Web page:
Apr 15 2011

Voluntary Simplicity

Published by at 12:22 am under Uncategorized

This was probably my favorite reading of the semester, and the perfect thing to read before heading off to Powershift 2011. I think Duan Elgin does an amazing job of breaking down voluntary simplicity to its roots. Many people, me included, do not like the thought of giving things up. Human nature is natually greedy. However, Elgin describes voluntary simplicity in a way that does not make it seem like a loss. I also appreciate how the article is relatable to everyone, univeralizing voluntary simplicity.

Of course the part that spoke to me the most was when Elgin talked about the environmental consequences of the pushes of necessity. Elgin then states “To live sustainably we must live efficiently-not misdirecting or squandering the Earth’s precious resources. To live efficiently, we must live peacefully, for military expenditures represent an emormous diversion of resources from meeting the basic needs. To live peacefully, we must live with a reasonable degree of equity, or fairness, for it is unrealistic to think that, in a communications-rich world, a billion or more persons will accept living in absolute poverty while another billion live in conspicuous excess.” These connections are important to make in order to realize the larger implications and connections of the problems we face today.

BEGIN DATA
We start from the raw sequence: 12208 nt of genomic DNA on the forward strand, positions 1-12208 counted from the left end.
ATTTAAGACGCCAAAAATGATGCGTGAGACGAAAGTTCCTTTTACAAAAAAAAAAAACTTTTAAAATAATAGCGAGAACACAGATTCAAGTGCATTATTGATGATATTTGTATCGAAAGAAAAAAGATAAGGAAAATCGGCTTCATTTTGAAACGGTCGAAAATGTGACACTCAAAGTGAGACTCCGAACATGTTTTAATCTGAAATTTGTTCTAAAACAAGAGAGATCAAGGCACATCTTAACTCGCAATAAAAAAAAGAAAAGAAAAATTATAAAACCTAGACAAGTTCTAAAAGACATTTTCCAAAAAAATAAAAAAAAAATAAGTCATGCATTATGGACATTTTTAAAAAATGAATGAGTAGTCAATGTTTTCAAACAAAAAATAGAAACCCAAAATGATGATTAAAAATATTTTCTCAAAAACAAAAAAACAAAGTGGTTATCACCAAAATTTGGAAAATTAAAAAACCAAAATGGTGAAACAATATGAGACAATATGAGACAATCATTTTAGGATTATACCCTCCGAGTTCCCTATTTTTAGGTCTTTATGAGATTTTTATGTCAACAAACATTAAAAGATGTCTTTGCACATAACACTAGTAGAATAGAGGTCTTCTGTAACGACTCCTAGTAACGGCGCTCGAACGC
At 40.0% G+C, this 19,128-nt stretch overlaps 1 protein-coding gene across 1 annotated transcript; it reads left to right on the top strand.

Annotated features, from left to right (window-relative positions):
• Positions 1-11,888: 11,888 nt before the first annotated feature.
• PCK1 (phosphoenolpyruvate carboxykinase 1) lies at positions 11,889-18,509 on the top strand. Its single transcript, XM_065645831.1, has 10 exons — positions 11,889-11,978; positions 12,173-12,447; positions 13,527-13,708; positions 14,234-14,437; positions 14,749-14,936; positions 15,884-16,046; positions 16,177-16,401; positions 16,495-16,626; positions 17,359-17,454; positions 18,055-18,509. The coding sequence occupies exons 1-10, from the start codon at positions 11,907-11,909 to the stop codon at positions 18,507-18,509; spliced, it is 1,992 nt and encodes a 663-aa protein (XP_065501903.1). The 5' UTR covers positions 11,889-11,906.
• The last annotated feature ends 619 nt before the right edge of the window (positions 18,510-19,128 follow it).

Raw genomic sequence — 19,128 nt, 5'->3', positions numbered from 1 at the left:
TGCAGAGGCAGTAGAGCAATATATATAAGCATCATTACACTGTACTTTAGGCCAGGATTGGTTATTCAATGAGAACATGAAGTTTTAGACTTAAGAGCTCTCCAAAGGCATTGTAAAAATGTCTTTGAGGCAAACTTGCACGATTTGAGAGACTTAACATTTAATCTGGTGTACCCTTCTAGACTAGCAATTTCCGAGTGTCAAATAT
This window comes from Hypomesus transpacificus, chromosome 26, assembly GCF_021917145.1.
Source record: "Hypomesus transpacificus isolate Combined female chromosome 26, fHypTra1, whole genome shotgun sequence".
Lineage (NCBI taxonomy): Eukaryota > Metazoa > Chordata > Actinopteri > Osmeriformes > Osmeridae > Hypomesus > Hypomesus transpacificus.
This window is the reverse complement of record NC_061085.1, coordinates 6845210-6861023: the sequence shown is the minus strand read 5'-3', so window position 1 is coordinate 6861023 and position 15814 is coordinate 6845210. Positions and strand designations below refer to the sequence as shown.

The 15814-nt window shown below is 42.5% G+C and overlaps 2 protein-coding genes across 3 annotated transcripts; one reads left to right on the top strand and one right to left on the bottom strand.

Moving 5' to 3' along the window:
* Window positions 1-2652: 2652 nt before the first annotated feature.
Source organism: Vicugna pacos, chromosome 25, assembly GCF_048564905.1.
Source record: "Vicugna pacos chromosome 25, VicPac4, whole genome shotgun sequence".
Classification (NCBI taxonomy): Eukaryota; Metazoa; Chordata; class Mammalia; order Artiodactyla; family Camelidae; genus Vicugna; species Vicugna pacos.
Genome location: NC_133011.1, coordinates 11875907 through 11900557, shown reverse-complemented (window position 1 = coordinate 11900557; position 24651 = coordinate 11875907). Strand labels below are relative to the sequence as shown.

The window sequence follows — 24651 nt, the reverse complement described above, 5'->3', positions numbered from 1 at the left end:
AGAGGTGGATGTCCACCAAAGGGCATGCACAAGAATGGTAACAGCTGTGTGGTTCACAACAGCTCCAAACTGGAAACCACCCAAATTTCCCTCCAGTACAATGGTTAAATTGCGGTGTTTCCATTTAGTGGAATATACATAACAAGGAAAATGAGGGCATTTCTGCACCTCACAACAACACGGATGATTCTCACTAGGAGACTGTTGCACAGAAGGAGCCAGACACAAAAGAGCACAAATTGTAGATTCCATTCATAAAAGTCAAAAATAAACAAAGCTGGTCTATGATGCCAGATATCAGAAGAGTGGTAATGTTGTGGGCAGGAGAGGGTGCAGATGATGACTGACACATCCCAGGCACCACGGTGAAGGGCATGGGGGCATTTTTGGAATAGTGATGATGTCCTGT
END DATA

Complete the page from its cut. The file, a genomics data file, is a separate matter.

Lastly, I would like to end with Elgin’s last message: “We may keep waiting for someone else, but a key message of this essay is that there is no one else. You are it. We are it. Each of us is responsible. It is we who, one by one, must take charge of our lives. It is we who, one by one, must act to restore the balance. We are the ones who are responsible for making it through this time of sweeping change as we work to build a sustainable future for the planet.”

Go make a difference!

2 responses so far

2 Responses to “Voluntary Simplicity”

  1. camry3on 17 Apr 2011 at 10:05 pm

    Living efficiently is a great idea! I think it reaches its full potential when efficient living is paired with cost-effectiveness. After all, how efficient is something if you must expend more capital to obtain it?

  2. Brian Auricchioon 18 Apr 2011 at 4:53 pm

    I think a big problem with consumerism today is that we enter a store and buy a product. For mainstream America, that is consumerism. The externalized costs of these products are not accounted for, like the resources taken to create the product and where it goes when a consumer places it in the trash. Corporations maintain low prices by bypassing the cost to create the product by paying low wages to workers and exploiting unethical working conditions around the world.